A total of 1,004 DNA profiles taken from crime scenes and loaded to the National DNA Database (NDNAD) between 1 May 2008 and 30 April 2009 matched against more than one subject profile. This equates to an average of 83.7 multiple matches per month over this 12 month period.
The SGM Plus profiling system looks at 10 areas within the DNA molecule and derives from these a profile normally consisting of 20 numbers plus a sex marker indicating whether the person is male or female. With such a profile the likelihood of a random match to a person unconnected to the crime is a minimum of one in a billion.
Biological material found at a crime scene will degrade due to the effects of the environment, ultraviolet light, or bacteria, among other factors. There may be very little DNA in very small stains of biological material. In either case it may not be possible to produce a full DNA profile. In some cases, a partial profile may be produced by the analysis of the DNA and in some cases no DNA profile at all would be obtained. A partial profile consists of fewer than the 20 numbers of a full SGM+ DNA profile. A crime scene profile of eight numbers plus the sex marker would be sufficient to load to the DNA database.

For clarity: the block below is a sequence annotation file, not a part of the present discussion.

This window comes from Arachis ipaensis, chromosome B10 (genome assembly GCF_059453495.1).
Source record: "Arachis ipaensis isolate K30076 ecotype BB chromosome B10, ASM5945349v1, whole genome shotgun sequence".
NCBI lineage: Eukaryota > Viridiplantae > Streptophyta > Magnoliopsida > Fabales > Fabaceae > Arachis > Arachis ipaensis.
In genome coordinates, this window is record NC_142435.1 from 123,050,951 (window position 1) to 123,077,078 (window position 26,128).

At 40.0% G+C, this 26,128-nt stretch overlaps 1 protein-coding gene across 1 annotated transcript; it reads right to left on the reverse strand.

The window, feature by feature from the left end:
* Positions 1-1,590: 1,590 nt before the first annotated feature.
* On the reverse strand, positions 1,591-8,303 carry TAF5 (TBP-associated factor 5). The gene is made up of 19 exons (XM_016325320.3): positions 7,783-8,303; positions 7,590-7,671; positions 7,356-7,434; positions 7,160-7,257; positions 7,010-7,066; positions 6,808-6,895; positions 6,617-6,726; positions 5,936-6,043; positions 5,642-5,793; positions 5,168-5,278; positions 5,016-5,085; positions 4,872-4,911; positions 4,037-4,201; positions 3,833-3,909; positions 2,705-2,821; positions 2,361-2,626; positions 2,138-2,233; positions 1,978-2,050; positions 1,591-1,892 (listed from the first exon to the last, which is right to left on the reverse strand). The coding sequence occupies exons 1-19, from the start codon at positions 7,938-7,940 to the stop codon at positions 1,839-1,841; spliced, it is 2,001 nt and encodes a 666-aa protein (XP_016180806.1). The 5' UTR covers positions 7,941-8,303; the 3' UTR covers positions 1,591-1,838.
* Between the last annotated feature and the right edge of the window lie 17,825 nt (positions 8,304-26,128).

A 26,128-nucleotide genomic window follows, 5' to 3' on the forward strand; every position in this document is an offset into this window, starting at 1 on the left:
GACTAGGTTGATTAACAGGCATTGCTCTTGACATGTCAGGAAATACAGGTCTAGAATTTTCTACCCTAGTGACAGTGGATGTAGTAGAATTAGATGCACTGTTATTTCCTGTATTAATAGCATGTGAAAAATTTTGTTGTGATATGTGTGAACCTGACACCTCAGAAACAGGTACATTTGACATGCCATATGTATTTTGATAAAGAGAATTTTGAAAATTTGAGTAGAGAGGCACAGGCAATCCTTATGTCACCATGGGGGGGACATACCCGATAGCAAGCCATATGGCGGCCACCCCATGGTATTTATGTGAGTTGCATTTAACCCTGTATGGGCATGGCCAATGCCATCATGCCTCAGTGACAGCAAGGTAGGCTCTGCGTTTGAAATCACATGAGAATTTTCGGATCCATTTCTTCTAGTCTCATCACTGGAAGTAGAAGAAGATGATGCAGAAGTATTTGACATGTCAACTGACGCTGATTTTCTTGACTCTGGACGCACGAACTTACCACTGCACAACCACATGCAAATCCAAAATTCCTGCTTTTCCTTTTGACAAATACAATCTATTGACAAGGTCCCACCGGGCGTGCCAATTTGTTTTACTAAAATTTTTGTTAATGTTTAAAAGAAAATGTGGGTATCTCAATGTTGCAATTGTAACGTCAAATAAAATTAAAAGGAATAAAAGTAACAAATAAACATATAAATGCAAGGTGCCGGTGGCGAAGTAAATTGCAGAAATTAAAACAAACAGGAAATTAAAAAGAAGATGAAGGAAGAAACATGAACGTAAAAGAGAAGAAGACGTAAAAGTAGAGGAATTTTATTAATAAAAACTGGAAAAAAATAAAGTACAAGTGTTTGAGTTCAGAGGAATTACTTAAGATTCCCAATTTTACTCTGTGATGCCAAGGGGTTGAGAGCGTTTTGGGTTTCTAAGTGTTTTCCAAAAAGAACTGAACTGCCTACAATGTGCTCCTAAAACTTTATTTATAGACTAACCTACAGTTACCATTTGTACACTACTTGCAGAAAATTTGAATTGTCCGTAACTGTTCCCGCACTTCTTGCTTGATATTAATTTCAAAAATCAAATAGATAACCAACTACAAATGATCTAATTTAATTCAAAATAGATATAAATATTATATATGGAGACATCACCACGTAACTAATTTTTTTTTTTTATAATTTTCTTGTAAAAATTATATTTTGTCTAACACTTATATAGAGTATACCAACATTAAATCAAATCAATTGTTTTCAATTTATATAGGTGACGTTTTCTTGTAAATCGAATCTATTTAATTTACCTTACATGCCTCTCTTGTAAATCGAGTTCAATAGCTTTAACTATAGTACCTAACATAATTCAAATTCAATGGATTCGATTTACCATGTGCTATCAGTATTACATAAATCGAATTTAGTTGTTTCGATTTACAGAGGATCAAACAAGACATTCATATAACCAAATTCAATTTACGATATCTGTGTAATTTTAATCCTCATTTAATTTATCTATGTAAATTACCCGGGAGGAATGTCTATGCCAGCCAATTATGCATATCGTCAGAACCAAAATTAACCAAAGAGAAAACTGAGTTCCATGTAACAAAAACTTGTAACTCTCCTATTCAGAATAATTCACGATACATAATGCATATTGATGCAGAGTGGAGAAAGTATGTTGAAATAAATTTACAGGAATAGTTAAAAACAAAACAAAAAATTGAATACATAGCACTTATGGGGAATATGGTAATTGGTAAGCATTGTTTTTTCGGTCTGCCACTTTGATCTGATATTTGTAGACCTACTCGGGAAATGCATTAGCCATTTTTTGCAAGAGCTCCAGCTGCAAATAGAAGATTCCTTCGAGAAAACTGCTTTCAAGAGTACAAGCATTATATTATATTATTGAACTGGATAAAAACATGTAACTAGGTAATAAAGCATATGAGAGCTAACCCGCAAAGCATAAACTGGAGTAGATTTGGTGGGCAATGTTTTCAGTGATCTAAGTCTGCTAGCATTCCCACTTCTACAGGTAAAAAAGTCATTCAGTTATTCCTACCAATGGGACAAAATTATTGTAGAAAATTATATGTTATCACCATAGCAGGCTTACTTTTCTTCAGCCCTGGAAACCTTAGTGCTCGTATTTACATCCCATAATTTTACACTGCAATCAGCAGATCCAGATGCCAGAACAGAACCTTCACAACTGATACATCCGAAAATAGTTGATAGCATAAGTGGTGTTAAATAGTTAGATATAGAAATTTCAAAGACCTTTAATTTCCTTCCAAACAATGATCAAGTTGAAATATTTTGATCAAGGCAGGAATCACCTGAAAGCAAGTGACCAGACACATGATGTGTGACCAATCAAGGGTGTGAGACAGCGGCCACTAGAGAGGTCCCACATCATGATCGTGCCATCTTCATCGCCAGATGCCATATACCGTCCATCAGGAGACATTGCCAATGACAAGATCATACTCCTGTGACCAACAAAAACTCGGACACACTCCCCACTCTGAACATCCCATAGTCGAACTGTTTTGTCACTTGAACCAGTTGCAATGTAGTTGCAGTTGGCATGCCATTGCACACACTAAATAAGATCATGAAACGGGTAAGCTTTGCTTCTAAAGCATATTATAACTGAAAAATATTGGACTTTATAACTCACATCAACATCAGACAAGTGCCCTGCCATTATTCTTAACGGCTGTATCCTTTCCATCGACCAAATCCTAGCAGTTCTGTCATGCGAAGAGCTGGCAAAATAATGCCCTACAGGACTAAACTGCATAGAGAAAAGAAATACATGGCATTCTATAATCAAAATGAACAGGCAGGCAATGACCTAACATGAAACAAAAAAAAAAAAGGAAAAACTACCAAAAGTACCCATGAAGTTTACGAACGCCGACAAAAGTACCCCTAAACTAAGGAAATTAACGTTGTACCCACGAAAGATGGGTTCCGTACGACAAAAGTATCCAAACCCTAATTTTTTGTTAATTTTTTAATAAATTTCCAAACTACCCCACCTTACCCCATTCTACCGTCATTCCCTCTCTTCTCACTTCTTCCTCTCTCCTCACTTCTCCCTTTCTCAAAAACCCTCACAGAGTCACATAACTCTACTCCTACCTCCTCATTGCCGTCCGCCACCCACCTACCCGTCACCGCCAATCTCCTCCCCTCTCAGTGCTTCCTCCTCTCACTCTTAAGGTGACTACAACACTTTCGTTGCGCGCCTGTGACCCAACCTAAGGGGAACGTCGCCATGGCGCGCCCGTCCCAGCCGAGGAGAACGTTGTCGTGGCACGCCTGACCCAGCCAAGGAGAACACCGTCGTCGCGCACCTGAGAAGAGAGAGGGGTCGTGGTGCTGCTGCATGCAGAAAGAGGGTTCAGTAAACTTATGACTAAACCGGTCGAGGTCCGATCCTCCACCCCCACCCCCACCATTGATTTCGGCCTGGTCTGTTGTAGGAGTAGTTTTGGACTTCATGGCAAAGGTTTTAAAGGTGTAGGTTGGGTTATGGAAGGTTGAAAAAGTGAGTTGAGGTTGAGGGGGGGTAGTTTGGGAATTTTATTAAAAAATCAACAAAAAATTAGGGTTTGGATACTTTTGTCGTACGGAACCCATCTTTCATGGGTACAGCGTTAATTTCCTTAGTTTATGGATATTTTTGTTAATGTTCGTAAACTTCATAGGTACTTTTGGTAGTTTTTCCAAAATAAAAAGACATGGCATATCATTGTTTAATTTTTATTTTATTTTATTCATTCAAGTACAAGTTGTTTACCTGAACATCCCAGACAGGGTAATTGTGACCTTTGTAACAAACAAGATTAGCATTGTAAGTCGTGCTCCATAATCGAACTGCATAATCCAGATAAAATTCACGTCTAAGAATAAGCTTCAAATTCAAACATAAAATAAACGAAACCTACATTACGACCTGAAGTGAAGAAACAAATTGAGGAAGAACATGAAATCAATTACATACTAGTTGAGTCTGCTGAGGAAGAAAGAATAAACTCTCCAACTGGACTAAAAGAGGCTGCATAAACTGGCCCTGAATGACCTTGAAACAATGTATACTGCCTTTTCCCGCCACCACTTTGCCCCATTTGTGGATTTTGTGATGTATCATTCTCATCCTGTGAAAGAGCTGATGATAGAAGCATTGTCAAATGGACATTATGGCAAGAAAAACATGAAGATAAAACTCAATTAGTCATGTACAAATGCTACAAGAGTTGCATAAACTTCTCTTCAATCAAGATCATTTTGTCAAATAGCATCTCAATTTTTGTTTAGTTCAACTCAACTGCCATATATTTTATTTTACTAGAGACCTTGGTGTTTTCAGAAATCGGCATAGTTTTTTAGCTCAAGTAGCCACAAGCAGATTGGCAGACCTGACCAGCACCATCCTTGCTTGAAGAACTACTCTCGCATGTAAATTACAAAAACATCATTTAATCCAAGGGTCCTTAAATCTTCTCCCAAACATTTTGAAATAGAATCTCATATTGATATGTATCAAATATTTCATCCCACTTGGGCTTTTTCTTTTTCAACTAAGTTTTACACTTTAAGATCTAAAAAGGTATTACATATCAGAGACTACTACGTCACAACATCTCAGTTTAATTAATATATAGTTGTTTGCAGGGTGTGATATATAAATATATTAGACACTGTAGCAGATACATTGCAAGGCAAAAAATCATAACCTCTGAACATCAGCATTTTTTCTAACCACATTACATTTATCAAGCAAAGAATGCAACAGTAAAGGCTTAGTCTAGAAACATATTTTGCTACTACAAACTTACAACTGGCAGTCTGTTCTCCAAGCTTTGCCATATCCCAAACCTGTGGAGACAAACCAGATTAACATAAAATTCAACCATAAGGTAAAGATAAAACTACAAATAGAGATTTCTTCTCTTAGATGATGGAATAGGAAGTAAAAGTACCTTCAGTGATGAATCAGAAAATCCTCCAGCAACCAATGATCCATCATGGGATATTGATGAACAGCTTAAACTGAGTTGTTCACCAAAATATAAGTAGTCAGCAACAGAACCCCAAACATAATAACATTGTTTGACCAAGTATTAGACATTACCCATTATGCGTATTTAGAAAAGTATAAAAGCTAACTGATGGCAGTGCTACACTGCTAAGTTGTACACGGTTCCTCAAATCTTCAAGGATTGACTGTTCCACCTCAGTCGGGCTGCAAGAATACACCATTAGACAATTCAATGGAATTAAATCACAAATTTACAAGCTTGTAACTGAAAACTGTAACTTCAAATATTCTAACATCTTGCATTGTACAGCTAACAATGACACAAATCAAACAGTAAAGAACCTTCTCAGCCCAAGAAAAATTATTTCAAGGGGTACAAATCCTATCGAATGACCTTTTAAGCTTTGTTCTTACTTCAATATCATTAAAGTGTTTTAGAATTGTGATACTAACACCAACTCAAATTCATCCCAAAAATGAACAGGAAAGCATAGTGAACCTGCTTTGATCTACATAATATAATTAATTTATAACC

Evidence from such a partial profile may still be crucial, not least because of its ability to conclusively eliminate people from an investigation. A match of a person to such a partial profile carries significantly less weight than a match to a full profile and it is quite possible that two or more people might have the same partial DNA profile. The evidence presented to a court will reflect this. The Crown Prosecution Service have made clear that in any case involving a DNA profile there must be appropriate supporting evidence before a prosecution is initiated.